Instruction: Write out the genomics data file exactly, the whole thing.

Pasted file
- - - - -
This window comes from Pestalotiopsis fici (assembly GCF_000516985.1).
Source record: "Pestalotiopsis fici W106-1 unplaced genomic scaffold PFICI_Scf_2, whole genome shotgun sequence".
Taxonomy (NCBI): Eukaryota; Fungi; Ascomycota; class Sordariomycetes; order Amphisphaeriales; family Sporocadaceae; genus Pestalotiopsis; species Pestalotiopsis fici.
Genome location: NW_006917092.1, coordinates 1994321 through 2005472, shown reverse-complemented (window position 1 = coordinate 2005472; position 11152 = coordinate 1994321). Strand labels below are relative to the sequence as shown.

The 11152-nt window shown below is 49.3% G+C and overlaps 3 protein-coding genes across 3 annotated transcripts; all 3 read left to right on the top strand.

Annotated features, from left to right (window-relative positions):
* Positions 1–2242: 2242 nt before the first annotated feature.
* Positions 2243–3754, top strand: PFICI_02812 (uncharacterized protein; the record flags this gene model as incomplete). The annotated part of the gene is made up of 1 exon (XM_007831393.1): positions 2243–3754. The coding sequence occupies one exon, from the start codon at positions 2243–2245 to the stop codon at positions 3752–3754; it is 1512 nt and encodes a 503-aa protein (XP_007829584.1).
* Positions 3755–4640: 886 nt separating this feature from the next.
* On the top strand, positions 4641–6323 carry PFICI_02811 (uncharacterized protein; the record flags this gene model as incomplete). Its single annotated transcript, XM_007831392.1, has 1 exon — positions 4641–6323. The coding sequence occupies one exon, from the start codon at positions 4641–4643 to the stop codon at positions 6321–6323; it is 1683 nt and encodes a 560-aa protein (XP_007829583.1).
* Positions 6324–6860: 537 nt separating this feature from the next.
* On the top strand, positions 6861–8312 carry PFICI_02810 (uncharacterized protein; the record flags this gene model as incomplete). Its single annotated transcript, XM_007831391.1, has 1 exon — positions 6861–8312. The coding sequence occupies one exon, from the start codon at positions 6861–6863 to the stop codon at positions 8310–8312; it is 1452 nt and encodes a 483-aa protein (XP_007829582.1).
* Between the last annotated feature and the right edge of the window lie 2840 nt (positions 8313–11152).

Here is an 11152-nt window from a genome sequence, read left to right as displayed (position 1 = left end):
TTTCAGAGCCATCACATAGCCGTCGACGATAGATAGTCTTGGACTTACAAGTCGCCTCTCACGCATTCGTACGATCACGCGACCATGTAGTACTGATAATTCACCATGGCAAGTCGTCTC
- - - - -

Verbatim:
This window comes from Pestalotiopsis fici (assembly GCF_000516985.1).
Source record: "Pestalotiopsis fici W106-1 unplaced genomic scaffold PFICI_Scf_2, whole genome shotgun sequence".
Taxonomy (NCBI): Eukaryota; Fungi; Ascomycota; class Sordariomycetes; order Amphisphaeriales; family Sporocadaceae; genus Pestalotiopsis; species Pestalotiopsis fici.
Genome location: NW_006917092.1, coordinates 1994321 through 2005472, shown reverse-complemented (window position 1 = coordinate 2005472; position 11152 = coordinate 1994321). Strand labels below are relative to the sequence as shown.

The 11152-nt window shown below is 49.3% G+C and overlaps 3 protein-coding genes across 3 annotated transcripts; all 3 read left to right on the top strand.

Annotated features, from left to right (window-relative positions):
* Positions 1–2242: 2242 nt before the first annotated feature.
* Positions 2243–3754, top strand: PFICI_02812 (uncharacterized protein; the record flags this gene model as incomplete). The annotated part of the gene is made up of 1 exon (XM_007831393.1): positions 2243–3754. The coding sequence occupies one exon, from the start codon at positions 2243–2245 to the stop codon at positions 3752–3754; it is 1512 nt and encodes a 503-aa protein (XP_007829584.1).
* Positions 3755–4640: 886 nt separating this feature from the next.
* On the top strand, positions 4641–6323 carry PFICI_02811 (uncharacterized protein; the record flags this gene model as incomplete). Its single annotated transcript, XM_007831392.1, has 1 exon — positions 4641–6323. The coding sequence occupies one exon, from the start codon at positions 4641–4643 to the stop codon at positions 6321–6323; it is 1683 nt and encodes a 560-aa protein (XP_007829583.1).
* Positions 6324–6860: 537 nt separating this feature from the next.
* On the top strand, positions 6861–8312 carry PFICI_02810 (uncharacterized protein; the record flags this gene model as incomplete). Its single annotated transcript, XM_007831391.1, has 1 exon — positions 6861–8312. The coding sequence occupies one exon, from the start codon at positions 6861–6863 to the stop codon at positions 8310–8312; it is 1452 nt and encodes a 483-aa protein (XP_007829582.1).
* Between the last annotated feature and the right edge of the window lie 2840 nt (positions 8313–11152).

Here is an 11152-nt window from a genome sequence, read left to right as displayed (position 1 = left end):
TTTCAGAGCCATCACATAGCCGTCGACGATAGATAGTCTTGGACTTACAAGTCGCCTCTCACGCATTCGTACGATCACGCGACCATGTAGTACTGATAATTCACCATGGCAAGTCGTCTC